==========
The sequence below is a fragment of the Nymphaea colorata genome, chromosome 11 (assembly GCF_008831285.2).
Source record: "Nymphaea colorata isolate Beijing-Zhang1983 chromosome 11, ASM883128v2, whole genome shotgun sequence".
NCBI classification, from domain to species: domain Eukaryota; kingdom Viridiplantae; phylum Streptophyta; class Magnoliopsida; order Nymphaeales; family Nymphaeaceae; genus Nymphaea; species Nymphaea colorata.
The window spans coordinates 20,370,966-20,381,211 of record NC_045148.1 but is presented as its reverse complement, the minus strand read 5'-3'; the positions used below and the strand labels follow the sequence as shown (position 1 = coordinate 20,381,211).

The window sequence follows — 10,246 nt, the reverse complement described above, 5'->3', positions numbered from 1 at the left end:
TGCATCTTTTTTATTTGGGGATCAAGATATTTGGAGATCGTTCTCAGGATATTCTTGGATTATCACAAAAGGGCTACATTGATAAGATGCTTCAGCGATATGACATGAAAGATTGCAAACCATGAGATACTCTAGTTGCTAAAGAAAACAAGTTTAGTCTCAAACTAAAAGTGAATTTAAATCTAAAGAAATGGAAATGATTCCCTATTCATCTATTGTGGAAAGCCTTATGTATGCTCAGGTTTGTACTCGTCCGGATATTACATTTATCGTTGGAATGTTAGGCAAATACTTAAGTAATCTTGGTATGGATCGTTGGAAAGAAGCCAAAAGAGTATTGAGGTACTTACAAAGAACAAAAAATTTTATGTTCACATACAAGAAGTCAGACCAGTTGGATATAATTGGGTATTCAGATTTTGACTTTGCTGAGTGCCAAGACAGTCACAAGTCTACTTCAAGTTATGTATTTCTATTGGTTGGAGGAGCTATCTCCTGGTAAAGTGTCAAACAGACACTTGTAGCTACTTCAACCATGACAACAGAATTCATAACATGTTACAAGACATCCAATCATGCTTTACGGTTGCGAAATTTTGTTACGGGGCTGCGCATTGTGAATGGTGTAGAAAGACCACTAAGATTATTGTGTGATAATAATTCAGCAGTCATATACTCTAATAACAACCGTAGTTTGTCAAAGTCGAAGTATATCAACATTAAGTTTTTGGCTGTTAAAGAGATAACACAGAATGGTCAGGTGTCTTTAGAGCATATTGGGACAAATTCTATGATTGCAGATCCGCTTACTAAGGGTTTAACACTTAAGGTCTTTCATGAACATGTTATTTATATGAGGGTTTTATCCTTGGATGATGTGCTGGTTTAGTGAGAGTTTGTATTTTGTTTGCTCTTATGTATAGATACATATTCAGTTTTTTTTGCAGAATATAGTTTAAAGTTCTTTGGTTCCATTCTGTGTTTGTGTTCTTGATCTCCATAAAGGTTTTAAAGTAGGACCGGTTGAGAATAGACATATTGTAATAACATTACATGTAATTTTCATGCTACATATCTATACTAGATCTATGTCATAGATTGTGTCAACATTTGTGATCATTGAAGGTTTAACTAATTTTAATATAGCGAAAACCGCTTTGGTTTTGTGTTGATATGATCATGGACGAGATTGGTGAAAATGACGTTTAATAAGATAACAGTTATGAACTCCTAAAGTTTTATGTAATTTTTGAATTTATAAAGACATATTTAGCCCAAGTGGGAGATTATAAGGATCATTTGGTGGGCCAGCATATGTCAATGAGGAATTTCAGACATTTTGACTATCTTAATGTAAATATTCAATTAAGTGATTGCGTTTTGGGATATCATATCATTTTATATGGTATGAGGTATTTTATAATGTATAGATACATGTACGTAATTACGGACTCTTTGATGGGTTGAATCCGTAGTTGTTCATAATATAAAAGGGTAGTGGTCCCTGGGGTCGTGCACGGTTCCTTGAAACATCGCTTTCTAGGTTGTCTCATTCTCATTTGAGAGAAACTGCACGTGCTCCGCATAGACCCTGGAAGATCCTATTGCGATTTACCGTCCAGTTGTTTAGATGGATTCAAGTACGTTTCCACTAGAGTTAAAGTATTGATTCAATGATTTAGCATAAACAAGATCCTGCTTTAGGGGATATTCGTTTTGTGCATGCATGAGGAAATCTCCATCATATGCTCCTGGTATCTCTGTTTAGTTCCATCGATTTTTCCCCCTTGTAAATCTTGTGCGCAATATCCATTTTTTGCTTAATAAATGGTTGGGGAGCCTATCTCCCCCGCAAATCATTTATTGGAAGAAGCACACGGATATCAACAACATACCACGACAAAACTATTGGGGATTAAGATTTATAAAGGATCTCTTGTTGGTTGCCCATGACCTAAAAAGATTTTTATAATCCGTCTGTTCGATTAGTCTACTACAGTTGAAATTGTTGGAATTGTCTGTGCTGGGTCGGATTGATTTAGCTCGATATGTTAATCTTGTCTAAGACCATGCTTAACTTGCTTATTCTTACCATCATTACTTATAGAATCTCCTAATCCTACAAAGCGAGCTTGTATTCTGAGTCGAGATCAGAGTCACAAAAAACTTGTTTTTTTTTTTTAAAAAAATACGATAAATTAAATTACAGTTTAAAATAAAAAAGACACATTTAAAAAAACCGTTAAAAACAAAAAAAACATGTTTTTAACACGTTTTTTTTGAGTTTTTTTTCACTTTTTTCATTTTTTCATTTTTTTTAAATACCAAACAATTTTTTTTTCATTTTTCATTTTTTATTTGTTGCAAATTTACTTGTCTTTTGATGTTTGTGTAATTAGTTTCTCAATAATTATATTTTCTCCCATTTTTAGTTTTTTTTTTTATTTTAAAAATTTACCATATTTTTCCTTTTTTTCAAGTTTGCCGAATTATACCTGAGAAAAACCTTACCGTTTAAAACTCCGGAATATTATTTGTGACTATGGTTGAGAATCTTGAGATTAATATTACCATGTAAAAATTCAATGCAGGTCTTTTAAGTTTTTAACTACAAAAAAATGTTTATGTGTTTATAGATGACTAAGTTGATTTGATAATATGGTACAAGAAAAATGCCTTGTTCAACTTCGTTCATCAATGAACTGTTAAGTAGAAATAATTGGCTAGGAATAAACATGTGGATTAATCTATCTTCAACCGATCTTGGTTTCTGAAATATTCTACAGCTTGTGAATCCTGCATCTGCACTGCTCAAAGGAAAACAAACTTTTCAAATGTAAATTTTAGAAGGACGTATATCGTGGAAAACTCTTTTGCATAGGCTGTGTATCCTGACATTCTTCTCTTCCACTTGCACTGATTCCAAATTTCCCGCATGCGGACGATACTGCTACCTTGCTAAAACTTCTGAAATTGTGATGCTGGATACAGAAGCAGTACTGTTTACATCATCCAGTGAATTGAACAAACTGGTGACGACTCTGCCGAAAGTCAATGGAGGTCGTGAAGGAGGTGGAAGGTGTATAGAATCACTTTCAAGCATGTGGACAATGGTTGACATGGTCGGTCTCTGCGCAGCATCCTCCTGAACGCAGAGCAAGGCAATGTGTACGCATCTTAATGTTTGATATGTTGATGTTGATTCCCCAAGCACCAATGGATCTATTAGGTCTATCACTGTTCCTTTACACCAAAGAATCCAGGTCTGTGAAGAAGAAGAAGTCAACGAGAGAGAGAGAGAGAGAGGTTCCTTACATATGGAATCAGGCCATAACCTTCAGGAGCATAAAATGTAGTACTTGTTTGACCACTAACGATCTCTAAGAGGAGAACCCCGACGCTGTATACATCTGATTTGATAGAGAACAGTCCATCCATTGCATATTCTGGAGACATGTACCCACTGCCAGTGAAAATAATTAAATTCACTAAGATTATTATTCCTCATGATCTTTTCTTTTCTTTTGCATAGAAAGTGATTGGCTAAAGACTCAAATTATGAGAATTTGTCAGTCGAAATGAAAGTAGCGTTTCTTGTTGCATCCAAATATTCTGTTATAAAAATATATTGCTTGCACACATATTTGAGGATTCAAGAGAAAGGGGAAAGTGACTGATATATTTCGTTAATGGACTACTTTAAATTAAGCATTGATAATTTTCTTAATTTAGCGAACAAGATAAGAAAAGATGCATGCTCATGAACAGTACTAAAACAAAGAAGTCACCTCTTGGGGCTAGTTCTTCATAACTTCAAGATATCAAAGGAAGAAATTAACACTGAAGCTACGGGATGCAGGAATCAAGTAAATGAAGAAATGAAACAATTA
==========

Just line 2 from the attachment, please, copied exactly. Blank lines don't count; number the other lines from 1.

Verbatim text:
Source record: "Nymphaea colorata isolate Beijing-Zhang1983 chromosome 11, ASM883128v2, whole genome shotgun sequence".